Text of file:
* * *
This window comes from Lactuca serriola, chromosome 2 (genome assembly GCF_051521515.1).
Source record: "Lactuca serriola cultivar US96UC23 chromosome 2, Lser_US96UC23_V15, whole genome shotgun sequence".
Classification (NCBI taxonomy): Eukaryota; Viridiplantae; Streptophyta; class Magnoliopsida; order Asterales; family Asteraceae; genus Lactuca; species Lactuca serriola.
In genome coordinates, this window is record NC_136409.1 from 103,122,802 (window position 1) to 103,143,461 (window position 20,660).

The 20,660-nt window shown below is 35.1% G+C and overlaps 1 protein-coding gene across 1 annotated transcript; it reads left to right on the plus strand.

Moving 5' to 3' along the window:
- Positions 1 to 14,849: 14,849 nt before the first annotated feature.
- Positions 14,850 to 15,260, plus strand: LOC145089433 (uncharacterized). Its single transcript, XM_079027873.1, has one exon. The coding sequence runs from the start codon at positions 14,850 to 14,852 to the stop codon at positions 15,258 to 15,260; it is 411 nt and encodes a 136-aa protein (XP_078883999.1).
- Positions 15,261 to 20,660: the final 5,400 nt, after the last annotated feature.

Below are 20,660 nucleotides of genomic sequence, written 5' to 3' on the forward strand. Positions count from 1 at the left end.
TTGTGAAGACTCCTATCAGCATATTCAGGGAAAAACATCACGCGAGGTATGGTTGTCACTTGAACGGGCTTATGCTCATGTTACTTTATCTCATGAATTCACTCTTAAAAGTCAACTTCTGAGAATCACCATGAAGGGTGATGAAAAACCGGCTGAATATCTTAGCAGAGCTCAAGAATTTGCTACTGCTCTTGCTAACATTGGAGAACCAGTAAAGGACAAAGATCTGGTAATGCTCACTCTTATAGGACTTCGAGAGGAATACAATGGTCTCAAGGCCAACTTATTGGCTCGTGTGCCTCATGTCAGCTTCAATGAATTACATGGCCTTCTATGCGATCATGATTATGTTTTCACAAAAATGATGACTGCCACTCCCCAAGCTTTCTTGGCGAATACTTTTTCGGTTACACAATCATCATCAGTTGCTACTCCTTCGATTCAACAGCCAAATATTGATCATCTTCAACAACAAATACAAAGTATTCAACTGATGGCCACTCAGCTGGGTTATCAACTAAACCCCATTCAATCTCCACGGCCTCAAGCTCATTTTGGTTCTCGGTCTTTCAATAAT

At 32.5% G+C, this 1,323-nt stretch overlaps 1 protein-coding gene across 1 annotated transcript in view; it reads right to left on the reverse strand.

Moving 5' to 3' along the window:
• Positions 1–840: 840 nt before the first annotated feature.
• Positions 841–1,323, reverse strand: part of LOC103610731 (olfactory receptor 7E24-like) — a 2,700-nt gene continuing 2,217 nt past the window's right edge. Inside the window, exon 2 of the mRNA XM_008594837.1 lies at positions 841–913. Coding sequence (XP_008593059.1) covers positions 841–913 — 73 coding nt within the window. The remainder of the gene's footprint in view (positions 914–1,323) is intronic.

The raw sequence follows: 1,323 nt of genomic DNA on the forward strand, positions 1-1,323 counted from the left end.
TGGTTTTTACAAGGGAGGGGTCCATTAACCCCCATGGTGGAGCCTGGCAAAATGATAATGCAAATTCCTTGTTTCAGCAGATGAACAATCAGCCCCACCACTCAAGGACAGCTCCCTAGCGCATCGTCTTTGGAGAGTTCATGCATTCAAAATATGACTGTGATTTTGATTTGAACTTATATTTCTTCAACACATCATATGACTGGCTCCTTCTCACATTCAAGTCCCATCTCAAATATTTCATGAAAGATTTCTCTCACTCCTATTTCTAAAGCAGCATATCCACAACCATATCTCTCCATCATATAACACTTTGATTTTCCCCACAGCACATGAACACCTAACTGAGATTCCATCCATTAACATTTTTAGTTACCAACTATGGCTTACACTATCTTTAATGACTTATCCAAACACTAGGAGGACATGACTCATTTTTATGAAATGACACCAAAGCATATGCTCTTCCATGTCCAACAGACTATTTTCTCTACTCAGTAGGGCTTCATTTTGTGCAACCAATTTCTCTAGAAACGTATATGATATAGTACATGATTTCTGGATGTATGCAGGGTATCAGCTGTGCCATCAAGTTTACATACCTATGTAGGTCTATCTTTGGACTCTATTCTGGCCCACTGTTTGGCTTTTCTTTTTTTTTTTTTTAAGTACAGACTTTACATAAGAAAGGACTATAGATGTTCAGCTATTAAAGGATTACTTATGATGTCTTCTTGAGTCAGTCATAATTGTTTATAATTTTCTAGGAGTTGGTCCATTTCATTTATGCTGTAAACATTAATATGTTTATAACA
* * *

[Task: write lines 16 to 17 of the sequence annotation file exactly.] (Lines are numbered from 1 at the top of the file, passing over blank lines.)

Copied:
The raw sequence follows: 1,323 nt of genomic DNA on the forward strand, positions 1-1,323 counted from the left end.
TGGTTTTTACAAGGGAGGGGTCCATTAACCCCCATGGTGGAGCCTGGCAAAATGATAATGCAAATTCCTTGTTTCAGCAGATGAACAATCAGCCCCACCACTCAAGGACAGCTCCCTAGCGCATCGTCTTTGGAGAGTTCATGCATTCAAAATATGACTGTGATTTTGATTTGAACTTATATTTCTTCAACACATCATATGACTGGCTCCTTCTCACATTCAAGTCCCATCTCAAATATTTCATGAAAGATTTCTCTCACTCCTATTTCTAAAGCAGCATATCCACAACCATATCTCTCCATCATATAACACTTTGATTTTCCCCACAGCACATGAACACCTAACTGAGATTCCATCCATTAACATTTTTAGTTACCAACTATGGCTTACACTATCTTTAATGACTTATCCAAACACTAGGAGGACATGACTCATTTTTATGAAATGACACCAAAGCATATGCTCTTCCATGTCCAACAGACTATTTTCTCTACTCAGTAGGGCTTCATTTTGTGCAACCAATTTCTCTAGAAACGTATATGATATAGTACATGATTTCTGGATGTATGCAGGGTATCAGCTGTGCCATCAAGTTTACATACCTATGTAGGTCTATCTTTGGACTCTATTCTGGCCCACTGTTTGGCTTTTCTTTTTTTTTTTTTTAAGTACAGACTTTACATAAGAAAGGACTATAGATGTTCAGCTATTAAAGGATTACTTATGATGTCTTCTTGAGTCAGTCATAATTGTTTATAATTTTCTAGGAGTTGGTCCATTTCATTTATGCTGTAAACATTAATATGTTTATAACA